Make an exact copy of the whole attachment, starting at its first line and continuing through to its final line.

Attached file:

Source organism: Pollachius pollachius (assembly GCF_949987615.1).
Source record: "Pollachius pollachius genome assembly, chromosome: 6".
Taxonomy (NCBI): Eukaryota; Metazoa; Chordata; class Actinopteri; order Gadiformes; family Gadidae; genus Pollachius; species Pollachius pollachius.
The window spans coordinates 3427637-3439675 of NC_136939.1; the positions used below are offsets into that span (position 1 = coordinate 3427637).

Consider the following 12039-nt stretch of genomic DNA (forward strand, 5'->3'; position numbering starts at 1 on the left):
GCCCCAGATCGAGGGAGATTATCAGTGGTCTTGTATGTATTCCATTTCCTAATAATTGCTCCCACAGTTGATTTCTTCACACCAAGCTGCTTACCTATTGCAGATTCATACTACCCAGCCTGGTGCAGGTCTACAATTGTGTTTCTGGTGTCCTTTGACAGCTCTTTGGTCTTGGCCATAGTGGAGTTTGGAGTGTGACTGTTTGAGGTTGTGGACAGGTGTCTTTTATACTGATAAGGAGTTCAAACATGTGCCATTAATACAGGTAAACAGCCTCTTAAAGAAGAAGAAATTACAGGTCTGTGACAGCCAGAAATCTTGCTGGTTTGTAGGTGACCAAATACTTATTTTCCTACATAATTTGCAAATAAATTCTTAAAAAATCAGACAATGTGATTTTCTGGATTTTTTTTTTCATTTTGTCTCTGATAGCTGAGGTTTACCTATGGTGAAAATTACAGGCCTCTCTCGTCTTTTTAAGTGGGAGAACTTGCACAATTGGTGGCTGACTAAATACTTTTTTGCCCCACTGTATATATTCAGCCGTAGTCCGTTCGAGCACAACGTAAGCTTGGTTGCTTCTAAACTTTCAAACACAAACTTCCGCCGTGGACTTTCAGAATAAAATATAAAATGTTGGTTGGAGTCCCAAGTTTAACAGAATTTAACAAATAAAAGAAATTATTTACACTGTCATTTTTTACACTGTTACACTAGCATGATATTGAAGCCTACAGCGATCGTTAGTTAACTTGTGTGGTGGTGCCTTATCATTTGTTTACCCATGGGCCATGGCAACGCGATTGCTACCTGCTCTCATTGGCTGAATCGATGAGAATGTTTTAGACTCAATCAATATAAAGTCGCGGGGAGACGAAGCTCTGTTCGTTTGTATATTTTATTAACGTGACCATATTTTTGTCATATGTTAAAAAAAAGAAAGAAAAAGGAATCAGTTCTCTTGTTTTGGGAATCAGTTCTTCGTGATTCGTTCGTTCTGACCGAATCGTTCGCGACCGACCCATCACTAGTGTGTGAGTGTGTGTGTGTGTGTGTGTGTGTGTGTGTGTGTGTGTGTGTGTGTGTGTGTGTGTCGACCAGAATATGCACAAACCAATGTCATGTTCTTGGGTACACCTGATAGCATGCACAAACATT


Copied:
Source organism: Pollachius pollachius (assembly GCF_949987615.1).
Source record: "Pollachius pollachius genome assembly, chromosome: 6".
Taxonomy (NCBI): Eukaryota; Metazoa; Chordata; class Actinopteri; order Gadiformes; family Gadidae; genus Pollachius; species Pollachius pollachius.
The window spans coordinates 3427637-3439675 of NC_136939.1; the positions used below are offsets into that span (position 1 = coordinate 3427637).

Consider the following 12039-nt stretch of genomic DNA (forward strand, 5'->3'; position numbering starts at 1 on the left):
GCCCCAGATCGAGGGAGATTATCAGTGGTCTTGTATGTATTCCATTTCCTAATAATTGCTCCCACAGTTGATTTCTTCACACCAAGCTGCTTACCTATTGCAGATTCATACTACCCAGCCTGGTGCAGGTCTACAATTGTGTTTCTGGTGTCCTTTGACAGCTCTTTGGTCTTGGCCATAGTGGAGTTTGGAGTGTGACTGTTTGAGGTTGTGGACAGGTGTCTTTTATACTGATAAGGAGTTCAAACATGTGCCATTAATACAGGTAAACAGCCTCTTAAAGAAGAAGAAATTACAGGTCTGTGACAGCCAGAAATCTTGCTGGTTTGTAGGTGACCAAATACTTATTTTCCTACATAATTTGCAAATAAATTCTTAAAAAATCAGACAATGTGATTTTCTGGATTTTTTTTTTCATTTTGTCTCTGATAGCTGAGGTTTACCTATGGTGAAAATTACAGGCCTCTCTCGTCTTTTTAAGTGGGAGAACTTGCACAATTGGTGGCTGACTAAATACTTTTTTGCCCCACTGTATATATTCAGCCGTAGTCCGTTCGAGCACAACGTAAGCTTGGTTGCTTCTAAACTTTCAAACACAAACTTCCGCCGTGGACTTTCAGAATAAAATATAAAATGTTGGTTGGAGTCCCAAGTTTAACAGAATTTAACAAATAAAAGAAATTATTTACACTGTCATTTTTTACACTGTTACACTAGCATGATATTGAAGCCTACAGCGATCGTTAGTTAACTTGTGTGGTGGTGCCTTATCATTTGTTTACCCATGGGCCATGGCAACGCGATTGCTACCTGCTCTCATTGGCTGAATCGATGAGAATGTTTTAGACTCAATCAATATAAAGTCGCGGGGAGACGAAGCTCTGTTCGTTTGTATATTTTATTAACGTGACCATATTTTTGTCATATGTTAAAAAAAAGAAAGAAAAAGGAATCAGTTCTCTTGTTTTGGGAATCAGTTCTTCGTGATTCGTTCGTTCTGACCGAATCGTTCGCGACCGACCCATCACTAGTGTGTGAGTGTGTGTGTGTGTGTGTGTGTGTGTGTGTGTGTGTGTGTGTGTGTGTGTGTGTGTCGACCAGAATATGCACAAACCAATGTCATGTTCTTGGGTACACCTGATAGCATGCACAAACATT